Medical Director, Zanmi Lasante, Haiti; and Professor, Harvard Medical School, 641 Huntington Avenue, Boston, MA 02155, USA
WHO's new Director-General has just declared AIDS to be a global health emergency. This move is not unprecedented but does signal a welcome departure from business as usual.
Can declarations change the world? They can if they lead to action commensurate with the problem. Two years ago, the UN convened a special session on AIDS. It produced plans to strengthen HIV prevention, reduce risk, and stave off death for those already infected by expanding access to treatment. Scientists and activists argued that, with adequate commitment, 3 million people in poor areas could be on antiretroviral (ARV) therapy by 2005 (1). But at our current pace, we are unlikely to have even a third of that number on therapy by 2005, and meanwhile transmission of HIV continues unabated. Each year millions are infected and millions die without ever knowing even mediocre services. To get from declarations to solutions, we must take three steps.
First, we have to acknowledge past failures. Our response to AIDS has so far been a failure. There has been scientific progress, but with few dividends for people living with poverty as well as HIV. In most of sub-Saharan Africa, they have access to neither prevention nor treatment. Three million deaths this year, and not yet counted millions of new infections, bespeak massive failure. The prevention-versus-care argument has been the most glaringly false of the debates impeding AIDS work in the most heavily burdened countries. In places like Haiti, we were told in addition to choose between treating tuberculosis and HIV. The lesson of the past decade is that such dilemmas are false.
Second, we should stop haggling over how best to allocate three dollars per capita on health care in the poorest countries, and explain to those who control the levers of finance that we cannot do good work with such paltry resources. It is fine to use cost-effectiveness analysis as a means of choosing interventions, but that is not what it has been used for. We see claims, for instance, published in leading medical journals, that HIV prevention is "28 times more effective than care." (2) How is it possible to attain such curiously specific numerical ratios when the cost of care is changing so rapidly? In our Haiti project, ARV prices dropped 90% during the year in which that claim was made (3). Meanwhile, those struggling to integrate prevention and care are dismayed by the steady decline in funds pledged for this scourge. Public health experts should explain to decision-makers that they have to allocate resources in proportion to the problem. The coming wave of mortality and epidemics worsened by HIV, including tuberculosis, will sooner or later force a change in policy, but we need to make it sooner rather than later.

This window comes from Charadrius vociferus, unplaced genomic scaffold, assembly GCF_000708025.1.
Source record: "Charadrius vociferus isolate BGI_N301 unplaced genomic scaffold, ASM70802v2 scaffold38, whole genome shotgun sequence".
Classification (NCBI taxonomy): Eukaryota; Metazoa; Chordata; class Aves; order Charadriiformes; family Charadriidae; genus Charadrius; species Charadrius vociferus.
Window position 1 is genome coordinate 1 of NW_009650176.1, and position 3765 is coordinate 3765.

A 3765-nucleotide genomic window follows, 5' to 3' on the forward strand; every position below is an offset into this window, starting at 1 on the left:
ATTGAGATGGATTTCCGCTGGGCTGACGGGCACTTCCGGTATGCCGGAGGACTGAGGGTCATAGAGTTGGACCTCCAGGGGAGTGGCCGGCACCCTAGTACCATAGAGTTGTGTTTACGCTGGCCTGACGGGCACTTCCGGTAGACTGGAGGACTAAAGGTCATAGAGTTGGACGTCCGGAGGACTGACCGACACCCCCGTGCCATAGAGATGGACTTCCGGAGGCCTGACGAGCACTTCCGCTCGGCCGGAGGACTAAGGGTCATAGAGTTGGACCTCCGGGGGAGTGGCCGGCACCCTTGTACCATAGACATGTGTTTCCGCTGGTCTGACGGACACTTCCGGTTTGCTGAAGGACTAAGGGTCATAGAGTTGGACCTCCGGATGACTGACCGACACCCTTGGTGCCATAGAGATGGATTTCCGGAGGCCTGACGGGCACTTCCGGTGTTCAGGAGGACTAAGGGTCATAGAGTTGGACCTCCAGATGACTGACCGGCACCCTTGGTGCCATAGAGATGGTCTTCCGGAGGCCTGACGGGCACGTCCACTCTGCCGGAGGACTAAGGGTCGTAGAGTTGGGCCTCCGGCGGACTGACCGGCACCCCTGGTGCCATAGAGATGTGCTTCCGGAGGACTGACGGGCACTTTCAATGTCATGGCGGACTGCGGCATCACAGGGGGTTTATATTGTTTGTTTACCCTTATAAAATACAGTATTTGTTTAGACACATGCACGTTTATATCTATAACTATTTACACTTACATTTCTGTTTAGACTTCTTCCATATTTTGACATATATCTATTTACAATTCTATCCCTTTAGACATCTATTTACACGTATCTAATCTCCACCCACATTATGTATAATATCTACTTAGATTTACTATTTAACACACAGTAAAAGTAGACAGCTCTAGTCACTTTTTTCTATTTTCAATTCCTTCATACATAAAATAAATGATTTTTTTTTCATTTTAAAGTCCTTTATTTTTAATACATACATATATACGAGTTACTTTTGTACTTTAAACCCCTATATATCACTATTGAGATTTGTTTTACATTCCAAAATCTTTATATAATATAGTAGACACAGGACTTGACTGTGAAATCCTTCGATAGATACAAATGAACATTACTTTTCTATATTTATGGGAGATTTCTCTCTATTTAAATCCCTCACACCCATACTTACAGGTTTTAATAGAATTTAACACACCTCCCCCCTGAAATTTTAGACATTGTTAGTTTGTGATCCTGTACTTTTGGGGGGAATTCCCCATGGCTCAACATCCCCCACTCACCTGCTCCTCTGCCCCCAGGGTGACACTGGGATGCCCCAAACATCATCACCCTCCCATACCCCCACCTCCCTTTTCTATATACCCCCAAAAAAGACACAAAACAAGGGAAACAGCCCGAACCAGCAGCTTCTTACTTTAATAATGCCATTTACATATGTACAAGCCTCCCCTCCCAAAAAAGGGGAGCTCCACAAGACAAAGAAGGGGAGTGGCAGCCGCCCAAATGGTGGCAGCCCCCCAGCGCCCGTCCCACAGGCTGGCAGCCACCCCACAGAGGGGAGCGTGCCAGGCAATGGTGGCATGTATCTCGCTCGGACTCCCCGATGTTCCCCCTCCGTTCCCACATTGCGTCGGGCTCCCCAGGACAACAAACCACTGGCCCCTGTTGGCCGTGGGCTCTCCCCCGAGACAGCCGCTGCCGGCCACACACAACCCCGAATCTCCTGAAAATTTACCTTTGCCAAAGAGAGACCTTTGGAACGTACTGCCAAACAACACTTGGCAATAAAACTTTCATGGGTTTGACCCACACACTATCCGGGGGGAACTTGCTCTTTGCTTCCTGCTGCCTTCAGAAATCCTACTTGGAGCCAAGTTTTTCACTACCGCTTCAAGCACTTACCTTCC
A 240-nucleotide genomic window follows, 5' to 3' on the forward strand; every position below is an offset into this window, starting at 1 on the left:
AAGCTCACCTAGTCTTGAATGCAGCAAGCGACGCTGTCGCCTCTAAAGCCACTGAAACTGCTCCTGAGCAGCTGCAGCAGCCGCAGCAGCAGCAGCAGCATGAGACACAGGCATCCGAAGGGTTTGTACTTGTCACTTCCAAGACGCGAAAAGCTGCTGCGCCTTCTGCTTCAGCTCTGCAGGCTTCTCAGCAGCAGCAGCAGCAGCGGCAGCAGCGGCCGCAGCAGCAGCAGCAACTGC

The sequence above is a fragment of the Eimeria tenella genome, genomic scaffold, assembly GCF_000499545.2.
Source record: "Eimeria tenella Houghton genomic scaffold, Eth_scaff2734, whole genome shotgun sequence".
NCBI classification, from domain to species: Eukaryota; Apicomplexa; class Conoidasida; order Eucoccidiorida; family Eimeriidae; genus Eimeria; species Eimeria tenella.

Third, we should all press for integrated HIV prevention and care. The minimum package may start with redoubled prevention efforts, but will need to include prevention of mother-to-child transmission and improved care for the afflicted. We have learnt how to strengthen prevention efforts through a complex series of interventions that include destigmatization of AIDS through improved care. In central Haiti, where accompagnateurs see their sick neighbours every day and help them to adhere to therapy, we have documented a greater than 300% rise in demand for voluntary counselling and testing (VCT) each year since the introduction of ARVs. A simple fact is worth noting: as demand for VCT rises, the proportion of patients found to be uninfected will rise. This gives us the chance to do better at preventing new infections.
Improving AIDS care has also improved prenatal care and women's health, tuberculosis case detection and care, and the diagnosis and treatment of sexually transmitted diseases other than AIDS (4). Equally importantly, improved AIDS care has helped to strengthen long-neglected public health structures (5). In Haiti and in many countries in sub-Saharan Africa, there is a network of public clinics, but it is in disuse, as a result of calls for privatization, user fees and other "cost-recovery" measures.
Can anything good come from a declaration? Certainly, if it results in political will reflected by adequate funding for AIDS control. New directions for the future are already clear if we are willing to abandon failed policies. What must now happen is the integration of prevention and care, which amounts to the combination of sound public health practice and good clinical medicine. Slowing the AIDS pandemic requires nothing less.
1. Schwatlander B. Resource needs for HIV/ AIDS. Science 2001;292:2434-6
2. Marseille E, Hofmann PB, Kahn JG. HIV prevention before HAART in sub-Saharan Africa. Lancet 2002;359:1851-6.
3. Farmer P, Léandre F, Mukherjee J, Gupta R, Tarter L, Yong Kim J. Community-based treatment of advanced HIV disease: introducing DOT-HAART (directly observed therapy with highly active antiretroviral therapy). Bulletin of the World Health Organization 2001;79:1145-51.
4. Smith Fawzi MC, Lambert W, Singler JM, Koenig SP, Léandre F, Névil P, et al. Prevalence and risk factors of STDs in rural Haiti: implications for policy and programming in resource-poor settings. International Journal of STD & AIDS 2003;14:1-6.
5. Mukherjee J. HIV-1 care in resource-poor settings: a view from Haiti. Lancet, 2003;62:994-5.